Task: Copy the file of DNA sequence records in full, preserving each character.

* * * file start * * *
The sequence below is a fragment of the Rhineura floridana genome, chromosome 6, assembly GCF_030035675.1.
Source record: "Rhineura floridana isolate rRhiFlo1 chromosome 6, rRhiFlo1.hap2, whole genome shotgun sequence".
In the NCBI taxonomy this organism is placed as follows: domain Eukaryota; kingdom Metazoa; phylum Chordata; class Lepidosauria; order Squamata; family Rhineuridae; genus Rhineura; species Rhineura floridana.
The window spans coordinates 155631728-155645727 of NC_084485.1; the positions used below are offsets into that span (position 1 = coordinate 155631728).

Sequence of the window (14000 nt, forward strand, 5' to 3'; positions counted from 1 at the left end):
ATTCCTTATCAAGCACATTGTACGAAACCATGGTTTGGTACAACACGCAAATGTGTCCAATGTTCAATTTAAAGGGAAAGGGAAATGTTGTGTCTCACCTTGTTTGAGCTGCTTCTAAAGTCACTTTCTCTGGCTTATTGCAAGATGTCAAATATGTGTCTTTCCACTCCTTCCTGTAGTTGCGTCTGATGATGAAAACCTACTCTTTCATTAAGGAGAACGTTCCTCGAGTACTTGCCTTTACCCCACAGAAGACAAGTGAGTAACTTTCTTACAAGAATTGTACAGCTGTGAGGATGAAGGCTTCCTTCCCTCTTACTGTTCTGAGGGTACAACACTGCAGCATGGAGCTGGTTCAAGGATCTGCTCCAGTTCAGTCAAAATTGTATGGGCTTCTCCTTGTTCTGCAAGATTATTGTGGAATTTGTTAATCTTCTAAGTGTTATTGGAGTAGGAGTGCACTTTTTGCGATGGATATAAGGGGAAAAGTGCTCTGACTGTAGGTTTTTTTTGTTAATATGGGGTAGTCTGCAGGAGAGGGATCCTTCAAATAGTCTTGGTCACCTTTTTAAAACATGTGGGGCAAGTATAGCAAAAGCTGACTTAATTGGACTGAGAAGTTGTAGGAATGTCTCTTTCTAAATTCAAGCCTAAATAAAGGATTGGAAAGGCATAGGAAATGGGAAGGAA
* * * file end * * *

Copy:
The sequence below is a fragment of the Rhineura floridana genome, chromosome 6, assembly GCF_030035675.1.
Source record: "Rhineura floridana isolate rRhiFlo1 chromosome 6, rRhiFlo1.hap2, whole genome shotgun sequence".
In the NCBI taxonomy this organism is placed as follows: domain Eukaryota; kingdom Metazoa; phylum Chordata; class Lepidosauria; order Squamata; family Rhineuridae; genus Rhineura; species Rhineura floridana.
The window spans coordinates 155631728-155645727 of NC_084485.1; the positions used below are offsets into that span (position 1 = coordinate 155631728).

Sequence of the window (14000 nt, forward strand, 5' to 3'; positions counted from 1 at the left end):
ATTCCTTATCAAGCACATTGTACGAAACCATGGTTTGGTACAACACGCAAATGTGTCCAATGTTCAATTTAAAGGGAAAGGGAAATGTTGTGTCTCACCTTGTTTGAGCTGCTTCTAAAGTCACTTTCTCTGGCTTATTGCAAGATGTCAAATATGTGTCTTTCCACTCCTTCCTGTAGTTGCGTCTGATGATGAAAACCTACTCTTTCATTAAGGAGAACGTTCCTCGAGTACTTGCCTTTACCCCACAGAAGACAAGTGAGTAACTTTCTTACAAGAATTGTACAGCTGTGAGGATGAAGGCTTCCTTCCCTCTTACTGTTCTGAGGGTACAACACTGCAGCATGGAGCTGGTTCAAGGATCTGCTCCAGTTCAGTCAAAATTGTATGGGCTTCTCCTTGTTCTGCAAGATTATTGTGGAATTTGTTAATCTTCTAAGTGTTATTGGAGTAGGAGTGCACTTTTTGCGATGGATATAAGGGGAAAAGTGCTCTGACTGTAGGTTTTTTTTGTTAATATGGGGTAGTCTGCAGGAGAGGGATCCTTCAAATAGTCTTGGTCACCTTTTTAAAACATGTGGGGCAAGTATAGCAAAAGCTGACTTAATTGGACTGAGAAGTTGTAGGAATGTCTCTTTCTAAATTCAAGCCTAAATAAAGGATTGGAAAGGCATAGGAAATGGGAAGGAA